Aerial View of the bridge at Nijmegen, Holland; Second World
Aerial photograph showing the road bridge across the Waal at Nijmegen, Holland, 1944. This photograph was taken prior to Operation 'Market Garden'; the audacious plan to lay an Allied 'carpet' of Airborne troops from Eindhoven to Arnhem, to capture a route to invade Germany.
© Illustrated London News Ltd/Mary Evans
07, 1944, 21, Aerial, Airborne, Allied, Arnhem, Audacious, Bridge, Capture, Dec, Eindhoven, Germany, Historical, History, Holland, Iln, Import, Invade, Lay, Nijmegen, Operation, Plan, Prior, Road, Route, Showing, Troops, V Iew, Waal, World
Soudan, Fashoda conflict. Magazine 'Punch', 1898
How Some People Invade the Soudan. Satirical cartoon by T. Reed in the magazine 'Punch'. September 24, 1898. Reference to the conflict between France and Britain for colonial territories in Sudan, known as Fashoda Incident of 1898. Contrast between the expeditions of the majors Horatio Kitchener and Jean-Baptiste Marchand. Drawing. FRANCE. ΌE-DE-FRANCE. Paris. Biblioth豵e des Arts D飯ratifs (Decorative Arts Library).
© J. Bedmar/Iberfoto/Mary Evans
To Arms, Britons! First World War propaganda
"Arms, Britons! Avert These Horrors: The Triumph of Science and Efficiency." A typical propagandist reminder to the British of what they were fighting for, this brutish German soldier, half-ogre, trampling innocent Belgian women and children underfoot, pulls no punches, although its savageness is unusual for "The Sketch". The caption asks, "Would you like the same things to happen here? Would you like to see your mother and sisters killed or maltreated your property destroyed and your homes burnt? If not -those of you who are eligible -answer Lord Kitchener's call to arms, and join the ranks. If you cannot join the active army of the Territorial, do anything else you can." The atrocities committed in Belgium by the invading German army did much to galvanise public opinion and to encourage British men to join up, although the monstrous image here is in start contrast to he rather harmless-looking Germans depicted opposite. Date: 1914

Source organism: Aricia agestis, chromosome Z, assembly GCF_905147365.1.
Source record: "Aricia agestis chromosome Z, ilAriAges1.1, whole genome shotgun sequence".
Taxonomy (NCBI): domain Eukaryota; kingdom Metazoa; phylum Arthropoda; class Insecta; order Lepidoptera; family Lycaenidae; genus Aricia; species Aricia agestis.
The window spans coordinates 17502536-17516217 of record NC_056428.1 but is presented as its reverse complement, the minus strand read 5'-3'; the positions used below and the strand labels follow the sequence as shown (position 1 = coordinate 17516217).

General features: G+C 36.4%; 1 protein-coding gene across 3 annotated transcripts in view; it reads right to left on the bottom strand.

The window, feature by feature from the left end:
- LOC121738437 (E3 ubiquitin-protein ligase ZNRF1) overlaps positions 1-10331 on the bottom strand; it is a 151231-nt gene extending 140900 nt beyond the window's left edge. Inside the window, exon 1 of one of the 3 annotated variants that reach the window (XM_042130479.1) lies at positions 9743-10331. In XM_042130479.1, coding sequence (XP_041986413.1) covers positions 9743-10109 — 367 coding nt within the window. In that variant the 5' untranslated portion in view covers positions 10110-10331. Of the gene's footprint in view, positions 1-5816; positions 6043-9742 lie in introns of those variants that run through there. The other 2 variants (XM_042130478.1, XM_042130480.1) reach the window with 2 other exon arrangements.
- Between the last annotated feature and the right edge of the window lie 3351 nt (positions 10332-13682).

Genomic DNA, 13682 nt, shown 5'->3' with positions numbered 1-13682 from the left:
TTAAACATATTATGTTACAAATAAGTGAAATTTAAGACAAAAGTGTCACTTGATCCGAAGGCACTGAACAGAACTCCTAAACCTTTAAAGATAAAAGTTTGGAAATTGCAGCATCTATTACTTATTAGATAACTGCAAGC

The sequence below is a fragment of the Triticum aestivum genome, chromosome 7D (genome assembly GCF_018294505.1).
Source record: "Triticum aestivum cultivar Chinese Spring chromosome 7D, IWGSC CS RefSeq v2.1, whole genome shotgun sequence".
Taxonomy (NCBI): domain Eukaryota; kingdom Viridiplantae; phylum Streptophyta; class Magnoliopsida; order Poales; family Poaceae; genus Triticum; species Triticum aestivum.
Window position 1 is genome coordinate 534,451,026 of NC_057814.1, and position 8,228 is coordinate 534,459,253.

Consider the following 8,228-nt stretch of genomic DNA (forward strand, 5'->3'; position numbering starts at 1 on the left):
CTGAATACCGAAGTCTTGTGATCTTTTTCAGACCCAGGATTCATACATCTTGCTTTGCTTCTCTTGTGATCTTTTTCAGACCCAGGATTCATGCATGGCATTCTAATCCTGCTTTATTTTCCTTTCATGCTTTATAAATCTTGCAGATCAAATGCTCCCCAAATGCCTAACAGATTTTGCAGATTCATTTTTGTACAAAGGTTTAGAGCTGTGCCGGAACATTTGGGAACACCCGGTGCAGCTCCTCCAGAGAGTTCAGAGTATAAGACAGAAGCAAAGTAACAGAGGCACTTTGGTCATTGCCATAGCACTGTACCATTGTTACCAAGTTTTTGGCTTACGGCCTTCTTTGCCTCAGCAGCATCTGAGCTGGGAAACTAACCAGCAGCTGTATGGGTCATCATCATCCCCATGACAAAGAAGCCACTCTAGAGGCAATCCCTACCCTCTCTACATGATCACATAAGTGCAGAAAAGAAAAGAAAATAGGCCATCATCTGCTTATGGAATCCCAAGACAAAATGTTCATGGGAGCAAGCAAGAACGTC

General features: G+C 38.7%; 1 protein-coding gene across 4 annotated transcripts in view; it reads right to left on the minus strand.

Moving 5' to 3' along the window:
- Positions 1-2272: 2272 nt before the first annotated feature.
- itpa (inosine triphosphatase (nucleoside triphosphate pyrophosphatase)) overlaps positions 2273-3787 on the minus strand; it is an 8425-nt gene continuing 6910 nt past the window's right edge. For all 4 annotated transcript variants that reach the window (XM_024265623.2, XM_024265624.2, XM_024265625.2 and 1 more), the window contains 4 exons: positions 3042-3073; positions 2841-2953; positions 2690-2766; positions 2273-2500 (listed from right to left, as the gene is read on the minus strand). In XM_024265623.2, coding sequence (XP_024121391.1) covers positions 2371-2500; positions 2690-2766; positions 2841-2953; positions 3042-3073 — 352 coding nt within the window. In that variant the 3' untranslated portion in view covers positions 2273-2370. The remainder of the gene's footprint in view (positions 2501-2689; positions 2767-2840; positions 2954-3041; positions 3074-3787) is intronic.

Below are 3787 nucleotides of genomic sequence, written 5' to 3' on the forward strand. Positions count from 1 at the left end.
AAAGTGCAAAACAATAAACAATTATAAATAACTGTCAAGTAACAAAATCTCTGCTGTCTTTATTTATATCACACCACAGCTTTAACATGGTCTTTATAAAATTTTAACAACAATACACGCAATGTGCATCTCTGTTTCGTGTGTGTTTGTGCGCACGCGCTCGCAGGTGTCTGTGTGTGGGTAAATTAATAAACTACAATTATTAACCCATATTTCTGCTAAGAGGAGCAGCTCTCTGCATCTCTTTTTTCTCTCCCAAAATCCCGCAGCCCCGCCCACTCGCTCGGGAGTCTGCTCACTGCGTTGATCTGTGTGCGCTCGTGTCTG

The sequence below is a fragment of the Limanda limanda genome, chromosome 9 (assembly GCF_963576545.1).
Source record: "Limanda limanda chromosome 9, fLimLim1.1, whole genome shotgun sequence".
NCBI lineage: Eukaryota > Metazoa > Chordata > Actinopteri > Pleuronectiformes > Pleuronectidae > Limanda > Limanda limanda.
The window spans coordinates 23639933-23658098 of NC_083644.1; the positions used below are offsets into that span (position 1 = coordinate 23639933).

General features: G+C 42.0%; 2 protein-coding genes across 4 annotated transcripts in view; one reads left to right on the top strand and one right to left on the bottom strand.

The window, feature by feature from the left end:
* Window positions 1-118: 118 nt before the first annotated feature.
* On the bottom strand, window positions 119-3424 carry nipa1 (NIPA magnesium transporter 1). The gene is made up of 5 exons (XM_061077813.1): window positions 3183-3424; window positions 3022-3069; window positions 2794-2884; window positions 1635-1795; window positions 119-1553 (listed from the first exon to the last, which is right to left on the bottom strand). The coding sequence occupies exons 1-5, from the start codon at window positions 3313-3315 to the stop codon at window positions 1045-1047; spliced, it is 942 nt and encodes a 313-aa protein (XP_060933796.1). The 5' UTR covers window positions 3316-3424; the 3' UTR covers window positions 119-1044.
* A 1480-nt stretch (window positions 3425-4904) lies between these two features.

© Illustrated London News/Mary Evans